AAMFT has clearly outlined the major reasons behind the proposed restructuring: market competitiveness, engaged members, anticipating needs of the next generation of therapists. What I would like to address is the necessity for AAMFT to become a leader of relevance in the behavioral healthcare profession.
Another way to view leadership of relevance is "being at the table." We have done well the last few years with such events as being invited to the White House conference on Mental Health, having Rep. Kennedy as a keynote speaker, and being invited to comment on such matters as integrated health care and high risk practice guidelines by the American Psychological and Psychiatric Associations.
These invitations represent AAMFT moving toward a position of respect and credibility by high level policy makers and our sister associations. While these opportunities represent marriage and family therapists making good progress as respected professionals, it simply isn't enough. Not a week goes by that I see an article, policy statement, or conference with non MFT presenters commenting about family and family therapy. We have many members with excellent credentials to speak and advance the systemic/relational paradigm. Yet, we lack means to capitalize on the intellectual capital of our esteemed members.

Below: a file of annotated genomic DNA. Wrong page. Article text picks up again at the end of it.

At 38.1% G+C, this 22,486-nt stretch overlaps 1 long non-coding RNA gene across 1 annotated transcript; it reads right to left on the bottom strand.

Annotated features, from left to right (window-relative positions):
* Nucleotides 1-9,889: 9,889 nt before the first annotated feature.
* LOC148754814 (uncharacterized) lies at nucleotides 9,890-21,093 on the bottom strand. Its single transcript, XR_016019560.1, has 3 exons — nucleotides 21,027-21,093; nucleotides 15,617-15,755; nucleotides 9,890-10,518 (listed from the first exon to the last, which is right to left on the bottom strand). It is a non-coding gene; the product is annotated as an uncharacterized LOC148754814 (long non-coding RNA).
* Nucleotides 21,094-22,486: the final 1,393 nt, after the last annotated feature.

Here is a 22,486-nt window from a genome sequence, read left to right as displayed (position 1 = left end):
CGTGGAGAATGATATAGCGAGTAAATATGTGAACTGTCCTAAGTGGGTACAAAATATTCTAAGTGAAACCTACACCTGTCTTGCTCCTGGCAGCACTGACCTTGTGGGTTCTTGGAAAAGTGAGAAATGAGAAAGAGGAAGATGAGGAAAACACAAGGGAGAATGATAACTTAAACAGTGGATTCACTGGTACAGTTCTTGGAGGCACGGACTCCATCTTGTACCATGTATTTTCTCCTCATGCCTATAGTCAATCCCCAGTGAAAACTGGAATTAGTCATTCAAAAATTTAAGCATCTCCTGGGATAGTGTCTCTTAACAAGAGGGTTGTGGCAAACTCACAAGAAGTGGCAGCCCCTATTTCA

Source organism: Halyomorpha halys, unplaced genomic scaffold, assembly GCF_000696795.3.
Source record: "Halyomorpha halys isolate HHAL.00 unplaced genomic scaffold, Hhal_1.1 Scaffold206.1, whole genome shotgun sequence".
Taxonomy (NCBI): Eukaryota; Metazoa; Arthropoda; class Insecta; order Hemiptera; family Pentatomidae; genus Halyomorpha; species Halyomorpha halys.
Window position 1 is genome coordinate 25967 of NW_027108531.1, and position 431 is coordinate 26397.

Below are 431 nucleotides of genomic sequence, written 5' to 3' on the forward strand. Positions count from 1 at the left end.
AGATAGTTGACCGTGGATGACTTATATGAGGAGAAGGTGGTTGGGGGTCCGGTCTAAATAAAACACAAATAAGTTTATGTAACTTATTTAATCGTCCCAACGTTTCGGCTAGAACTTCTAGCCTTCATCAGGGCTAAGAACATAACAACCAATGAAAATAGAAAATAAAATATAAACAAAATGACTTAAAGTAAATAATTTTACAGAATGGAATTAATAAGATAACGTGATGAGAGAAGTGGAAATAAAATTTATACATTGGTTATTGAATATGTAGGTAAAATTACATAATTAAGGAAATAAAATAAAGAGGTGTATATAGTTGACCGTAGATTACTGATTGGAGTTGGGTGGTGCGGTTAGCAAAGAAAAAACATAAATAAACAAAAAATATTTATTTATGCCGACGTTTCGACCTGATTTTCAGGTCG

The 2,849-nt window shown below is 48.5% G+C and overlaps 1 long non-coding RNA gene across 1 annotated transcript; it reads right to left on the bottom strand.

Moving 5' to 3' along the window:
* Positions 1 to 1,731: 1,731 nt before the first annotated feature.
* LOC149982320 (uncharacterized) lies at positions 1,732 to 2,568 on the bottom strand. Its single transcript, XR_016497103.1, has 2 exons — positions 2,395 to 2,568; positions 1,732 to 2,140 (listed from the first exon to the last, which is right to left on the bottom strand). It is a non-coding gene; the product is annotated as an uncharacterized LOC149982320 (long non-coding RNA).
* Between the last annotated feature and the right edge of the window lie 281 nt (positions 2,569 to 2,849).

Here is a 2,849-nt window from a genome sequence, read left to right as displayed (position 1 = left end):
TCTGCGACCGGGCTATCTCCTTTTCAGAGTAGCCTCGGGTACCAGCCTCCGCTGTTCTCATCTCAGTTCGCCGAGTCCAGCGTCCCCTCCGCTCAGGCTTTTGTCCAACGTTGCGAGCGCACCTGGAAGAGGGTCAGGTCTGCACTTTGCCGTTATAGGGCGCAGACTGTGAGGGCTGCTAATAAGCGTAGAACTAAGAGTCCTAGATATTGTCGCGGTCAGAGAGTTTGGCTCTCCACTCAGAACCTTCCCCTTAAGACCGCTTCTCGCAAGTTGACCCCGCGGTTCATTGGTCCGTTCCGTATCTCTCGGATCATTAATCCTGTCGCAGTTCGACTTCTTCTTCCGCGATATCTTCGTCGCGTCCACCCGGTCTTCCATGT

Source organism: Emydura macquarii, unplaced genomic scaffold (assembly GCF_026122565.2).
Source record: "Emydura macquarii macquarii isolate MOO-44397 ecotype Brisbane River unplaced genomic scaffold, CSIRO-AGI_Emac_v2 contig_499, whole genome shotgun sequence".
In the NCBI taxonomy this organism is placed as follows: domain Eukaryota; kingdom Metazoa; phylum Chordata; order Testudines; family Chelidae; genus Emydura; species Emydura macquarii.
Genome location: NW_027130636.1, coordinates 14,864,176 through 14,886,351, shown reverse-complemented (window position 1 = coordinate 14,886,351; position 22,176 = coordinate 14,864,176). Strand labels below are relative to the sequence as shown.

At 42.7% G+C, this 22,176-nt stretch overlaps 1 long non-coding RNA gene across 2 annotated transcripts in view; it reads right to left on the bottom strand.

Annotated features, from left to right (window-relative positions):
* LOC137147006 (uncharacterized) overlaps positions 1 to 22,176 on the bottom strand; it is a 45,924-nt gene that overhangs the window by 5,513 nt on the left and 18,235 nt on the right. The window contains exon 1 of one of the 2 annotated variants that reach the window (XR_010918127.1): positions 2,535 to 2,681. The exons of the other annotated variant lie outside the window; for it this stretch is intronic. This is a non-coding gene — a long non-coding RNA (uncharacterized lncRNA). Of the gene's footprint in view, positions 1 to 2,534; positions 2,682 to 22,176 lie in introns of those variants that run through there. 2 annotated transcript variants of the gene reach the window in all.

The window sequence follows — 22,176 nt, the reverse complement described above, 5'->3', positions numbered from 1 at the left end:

One advantage of restructuring is the ability for members with specific clinical/topical interests to network and share their knowledge, skills and experience. Since all interest groups will need to create deliverables (white papers, briefs, core competencies), these groups will provide AAMFT the necessary information to begin taking more of an active leadership role in the behavioral health community. Rather than AAMFT being invited to a table, AAMFT might soon recognize the ability to set the table and invite others to dinner.
Dr. Tracy Todd